Wednesday, 25 January 2017
Approximately half of landfalling tropical cyclones (TCs) along the eastern coast of the United States undergo extratropical transition (ET), necessitating the need to understand changes in the TC wind field during ET. While previous studies have examined the evolution of inner core TC winds during ET, relatively few studies have examined the outer core TC winds and, more specifically, TC size. These prior studies on TC size during ET suggest that TCs, on average, grow larger in size during ET, but the limited sample size of these studies raises questions about their broader applicability. Building upon this prior research, the present study seeks to determine whether North Atlantic and western North Pacific TCs grow larger in size during ET, using a reanalysis-derived climatology of TC size data.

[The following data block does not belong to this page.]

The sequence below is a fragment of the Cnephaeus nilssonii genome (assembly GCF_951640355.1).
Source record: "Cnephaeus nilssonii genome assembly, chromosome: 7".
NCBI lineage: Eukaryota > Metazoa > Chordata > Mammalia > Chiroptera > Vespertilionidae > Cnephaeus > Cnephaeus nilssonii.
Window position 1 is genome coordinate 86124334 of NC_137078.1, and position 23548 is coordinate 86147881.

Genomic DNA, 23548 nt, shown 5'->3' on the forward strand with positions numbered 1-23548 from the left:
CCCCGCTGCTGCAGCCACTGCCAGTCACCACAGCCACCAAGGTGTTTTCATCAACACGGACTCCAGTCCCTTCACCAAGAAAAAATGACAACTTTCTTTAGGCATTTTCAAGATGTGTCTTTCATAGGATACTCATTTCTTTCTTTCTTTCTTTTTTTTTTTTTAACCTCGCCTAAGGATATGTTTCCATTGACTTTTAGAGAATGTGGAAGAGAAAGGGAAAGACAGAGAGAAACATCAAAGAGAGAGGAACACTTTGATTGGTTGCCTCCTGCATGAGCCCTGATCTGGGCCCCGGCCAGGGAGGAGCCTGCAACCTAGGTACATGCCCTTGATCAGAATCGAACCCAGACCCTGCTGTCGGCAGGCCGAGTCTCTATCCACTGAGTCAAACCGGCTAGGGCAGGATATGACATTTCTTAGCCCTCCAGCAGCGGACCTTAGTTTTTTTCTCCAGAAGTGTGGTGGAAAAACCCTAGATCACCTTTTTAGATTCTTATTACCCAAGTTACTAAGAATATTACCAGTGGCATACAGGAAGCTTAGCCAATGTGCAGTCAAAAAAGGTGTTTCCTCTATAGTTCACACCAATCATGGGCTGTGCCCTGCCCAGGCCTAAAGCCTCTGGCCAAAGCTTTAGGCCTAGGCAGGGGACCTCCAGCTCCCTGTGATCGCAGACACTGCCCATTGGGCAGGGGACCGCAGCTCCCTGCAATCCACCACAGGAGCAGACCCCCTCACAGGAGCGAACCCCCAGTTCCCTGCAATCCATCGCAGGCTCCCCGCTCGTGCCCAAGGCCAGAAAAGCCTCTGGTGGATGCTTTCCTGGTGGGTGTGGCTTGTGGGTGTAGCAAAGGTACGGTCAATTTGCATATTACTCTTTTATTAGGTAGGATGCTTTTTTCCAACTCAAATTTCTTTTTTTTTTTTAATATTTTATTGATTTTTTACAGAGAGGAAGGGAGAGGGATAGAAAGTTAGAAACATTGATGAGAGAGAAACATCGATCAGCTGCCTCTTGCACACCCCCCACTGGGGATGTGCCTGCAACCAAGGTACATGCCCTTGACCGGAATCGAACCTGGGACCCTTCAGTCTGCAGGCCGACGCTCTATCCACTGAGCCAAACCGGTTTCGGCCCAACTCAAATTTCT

The results suggest that a majority of North Atlantic TCs (~60%) grow to be, on average, ~1.4 times larger than their initial size prior to ET onset. North Atlantic TCs that undergo the largest size changes are those TCs that generally experience longer transition times, more strongly baroclinic environments, and larger changes in latitude during ET. In the western North Pacific, a minority of TCs (~25%) grow to be, on average, ~1.3 times larger than their initial size prior to ET onset. The relatively smaller fraction of western North Pacific TCs that grow larger in size during ET may result from their significantly larger initial size prior to ET onset, which is likely closer to extratropical cyclone size. These results suggest that a substantial fraction of TCs grow larger in size during ET with the degree of growth likely sensitive to the initial TC size prior to ET onset and its background environment during ET.
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